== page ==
Boulez on Mahler

There is a transcendence. It isn’t enough to simply have difficulties with life itself – one has to be able to convey this in music too! A Mahler symphony is about more than emotion, it is also about structure. In a long movement such as, for example, the last movement of the Sixth Symphony, it is certainly  not enough to say “I can feel the emotion”. Mahler worked extremely hard and made an enormous effort to transcribe and organise his ideas and to render them effective. Anyone who performs the work with feeling alone is creating a lie about Mahler.

It is very difficult to achieve a balance between feeling and structure, but emotion without structure produces no security and, when you listen to a long movement such as this (the Finale of the 6th Symphony- ed.), one needs to sense the structure too. I am not suggesting that one needs to analyse the work, since not everyone is capable of taking an analytical approach, but one needs to find this balance, which is very hard to do.

Part of a wonderful interview with Pierre Boulez from the Musikverein website.

I find Boulez to be one of the most thoughtul and open-minded musicians alive today, not at all the inflexible modernist tyrant some would have you think he is.

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5 comments on “Boulez on Mahler”

  1. A.C. Douglas

    Do you really understand what Boulez is saying here? I sure don’t. What can the man mean by, “A Mahler symphony is about more than emotion, it is also about structure. [...] Anyone who performs the work [the last movement of the Sixth Symphony] with feeling alone is creating a lie about Mahler. [...] It is very difficult to achieve a balance between feeling and structure, but emotion without structure produces no security and, when you listen to a long movement such as this [one]…one needs to sense the structure too.”

    How can any conductor separate “feeling” from structure in a Mahler symphony unless he be an incompetent? The former is a direct and ineluctable consequence of the latter. Or is all the above perhaps an apologia by Boulez for his trademark “transparent” and analytic reading of any work of the Romantic and late-Romantic rep wherein he attempts relentlessly to render as impotent as the notes will allow all the work’s inherent romanticism?

    ACD

  2. A.C. Douglas

    Oops. Missing parenthetical up there.

    My, “…wherein he attempts relentlessly to render as impotent as the notes will allow all the work’s inherent romanticism,”

    should have read: “wherein he attempts relentlessly to render as impotent as the notes (and the structure!) will allow all the work’s inherent romanticism.”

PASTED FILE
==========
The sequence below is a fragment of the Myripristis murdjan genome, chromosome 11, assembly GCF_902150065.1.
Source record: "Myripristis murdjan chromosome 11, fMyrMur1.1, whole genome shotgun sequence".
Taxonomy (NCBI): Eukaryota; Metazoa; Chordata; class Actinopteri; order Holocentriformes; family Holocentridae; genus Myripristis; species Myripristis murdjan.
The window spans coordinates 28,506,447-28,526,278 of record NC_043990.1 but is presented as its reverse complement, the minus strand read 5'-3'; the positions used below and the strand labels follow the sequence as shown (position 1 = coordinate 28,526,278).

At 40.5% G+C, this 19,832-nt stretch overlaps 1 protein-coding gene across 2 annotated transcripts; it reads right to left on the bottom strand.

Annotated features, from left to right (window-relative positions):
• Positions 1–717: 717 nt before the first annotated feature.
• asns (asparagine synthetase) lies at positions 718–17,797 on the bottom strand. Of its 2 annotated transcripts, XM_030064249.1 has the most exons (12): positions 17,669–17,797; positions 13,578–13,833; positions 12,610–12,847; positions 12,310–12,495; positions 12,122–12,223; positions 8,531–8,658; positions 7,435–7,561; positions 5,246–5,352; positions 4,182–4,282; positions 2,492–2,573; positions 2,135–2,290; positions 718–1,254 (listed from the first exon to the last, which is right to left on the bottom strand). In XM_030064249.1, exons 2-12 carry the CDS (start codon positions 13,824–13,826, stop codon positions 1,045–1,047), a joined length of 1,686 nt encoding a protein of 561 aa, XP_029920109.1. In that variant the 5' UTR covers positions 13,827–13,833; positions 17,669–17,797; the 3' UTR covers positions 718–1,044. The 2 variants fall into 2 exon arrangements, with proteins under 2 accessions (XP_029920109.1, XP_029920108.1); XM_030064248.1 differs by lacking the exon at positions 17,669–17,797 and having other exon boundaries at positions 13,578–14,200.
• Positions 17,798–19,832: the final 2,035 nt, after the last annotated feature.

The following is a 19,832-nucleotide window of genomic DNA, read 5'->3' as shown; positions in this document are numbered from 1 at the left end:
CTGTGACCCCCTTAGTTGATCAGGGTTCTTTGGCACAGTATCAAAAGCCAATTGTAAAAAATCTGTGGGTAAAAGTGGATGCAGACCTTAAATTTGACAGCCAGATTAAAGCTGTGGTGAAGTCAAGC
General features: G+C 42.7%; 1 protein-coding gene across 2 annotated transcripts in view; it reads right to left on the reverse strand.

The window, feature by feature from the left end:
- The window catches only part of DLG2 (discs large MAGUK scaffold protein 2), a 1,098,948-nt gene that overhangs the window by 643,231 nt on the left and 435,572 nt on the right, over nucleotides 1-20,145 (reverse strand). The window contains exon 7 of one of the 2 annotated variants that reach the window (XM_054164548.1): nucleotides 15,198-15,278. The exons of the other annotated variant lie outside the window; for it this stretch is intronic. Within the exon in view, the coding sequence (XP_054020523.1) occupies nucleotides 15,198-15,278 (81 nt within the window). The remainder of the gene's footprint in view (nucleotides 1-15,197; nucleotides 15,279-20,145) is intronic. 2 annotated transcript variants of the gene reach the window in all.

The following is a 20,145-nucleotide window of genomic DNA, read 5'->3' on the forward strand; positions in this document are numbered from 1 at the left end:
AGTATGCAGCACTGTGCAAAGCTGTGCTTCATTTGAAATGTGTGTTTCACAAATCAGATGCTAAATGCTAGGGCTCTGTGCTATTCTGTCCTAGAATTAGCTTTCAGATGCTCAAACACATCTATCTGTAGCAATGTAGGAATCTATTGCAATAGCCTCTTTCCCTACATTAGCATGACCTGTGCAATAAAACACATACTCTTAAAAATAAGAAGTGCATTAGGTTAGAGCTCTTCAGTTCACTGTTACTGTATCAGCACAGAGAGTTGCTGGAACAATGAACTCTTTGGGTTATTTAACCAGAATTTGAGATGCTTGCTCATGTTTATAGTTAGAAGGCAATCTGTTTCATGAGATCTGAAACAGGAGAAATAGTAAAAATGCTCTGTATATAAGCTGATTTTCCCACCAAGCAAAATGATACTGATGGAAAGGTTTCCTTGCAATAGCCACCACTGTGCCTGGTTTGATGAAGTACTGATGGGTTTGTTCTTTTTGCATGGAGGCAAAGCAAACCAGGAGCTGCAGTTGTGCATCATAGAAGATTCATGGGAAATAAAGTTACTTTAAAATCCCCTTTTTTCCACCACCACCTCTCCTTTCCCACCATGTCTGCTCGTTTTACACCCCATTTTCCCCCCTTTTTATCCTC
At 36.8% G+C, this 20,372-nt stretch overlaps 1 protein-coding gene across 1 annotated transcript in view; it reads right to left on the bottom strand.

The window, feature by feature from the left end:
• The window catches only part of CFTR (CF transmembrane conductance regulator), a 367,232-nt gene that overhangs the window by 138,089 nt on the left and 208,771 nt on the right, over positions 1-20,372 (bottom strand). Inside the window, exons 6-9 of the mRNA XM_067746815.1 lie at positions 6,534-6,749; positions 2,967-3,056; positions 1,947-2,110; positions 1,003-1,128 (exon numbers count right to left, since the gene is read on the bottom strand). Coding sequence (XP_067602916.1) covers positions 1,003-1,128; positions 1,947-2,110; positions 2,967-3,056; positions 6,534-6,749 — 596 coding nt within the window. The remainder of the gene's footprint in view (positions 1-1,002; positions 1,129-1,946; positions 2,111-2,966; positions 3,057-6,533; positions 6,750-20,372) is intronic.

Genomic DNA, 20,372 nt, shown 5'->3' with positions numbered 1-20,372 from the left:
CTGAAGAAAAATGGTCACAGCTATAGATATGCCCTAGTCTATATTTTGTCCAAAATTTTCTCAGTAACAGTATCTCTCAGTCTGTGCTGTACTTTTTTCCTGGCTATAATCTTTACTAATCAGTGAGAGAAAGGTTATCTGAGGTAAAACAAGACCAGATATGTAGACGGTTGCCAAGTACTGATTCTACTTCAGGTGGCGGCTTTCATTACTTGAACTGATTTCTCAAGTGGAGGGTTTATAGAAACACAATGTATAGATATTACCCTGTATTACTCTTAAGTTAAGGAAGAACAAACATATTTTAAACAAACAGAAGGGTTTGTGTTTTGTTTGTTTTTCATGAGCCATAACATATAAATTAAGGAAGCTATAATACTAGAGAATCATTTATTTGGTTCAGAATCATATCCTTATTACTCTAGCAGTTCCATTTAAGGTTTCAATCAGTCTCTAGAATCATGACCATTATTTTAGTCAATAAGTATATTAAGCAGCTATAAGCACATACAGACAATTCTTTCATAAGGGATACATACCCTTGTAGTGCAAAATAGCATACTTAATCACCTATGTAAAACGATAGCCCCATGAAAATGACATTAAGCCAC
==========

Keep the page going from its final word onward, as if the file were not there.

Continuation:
ACD

  3. Kenneth Woods

    Hey ACD- good to hear from you, as always.

    Certainly as a teacher of conducting, I see young musicians struggling constantly with finding that balance between feeling and structure, between the Appolonian and Dionysian aspects of their work. In Mahler, where the emotional aspect is so strong, many conductors get too focused on what is going on now and not enough on where we’ve come from and where we’re going. Boulez is not insisting others imitate his performance, just observing the need for finding a balance between heart and head. He feels his performances have more emotional impact if he maintains a less subjective approach, but even in the quote above, he’s not advocating we strike the same balance, just recommending we strike a balance.

    Cheers
    K

  4. AC Seger

    Screw balance, I kinda like the extremes. One of the great things the Gesellschaft der Musikfreunde did this year was to have Barenboim and Boulez conduct the Mahler symphonies. I heard the first five-Barenboim did 1 & 5 and Boulez did 2, 3, & 4. Definitely one of the more ear opening experiences you can have. I think it’s right to view Boulez as maybe one end of the head/heart axis-especially the way he conducts the 4th. very cool. But still deeply moving, perhaps best seen as the futility of arguing for any one best way of conducting mahler.

  5. Kenneth Woods

    Hi AC Seger (two AC’s in one day?)- Welcome and thanks for the comment. Lucky you to see all those concerts. One thing I’ve always appreciated about Boulez’s attitude to conducting is his lack of meglomania. I’ve never seen him attempt to force a student to to imitate his interpretation or temperament, but instead, he’s extremely pragmatic about the art of conducting and very insistant on developing a respect for the text. Even in the text above, he makes clear that not everyone arrives at an internalization of a piece through pure analysis, that we’ve all got our own temperaments. As a listener, I may or may not dig every Mahler performance he does, but as a musician, there’s always something to be learned from PB.

    K

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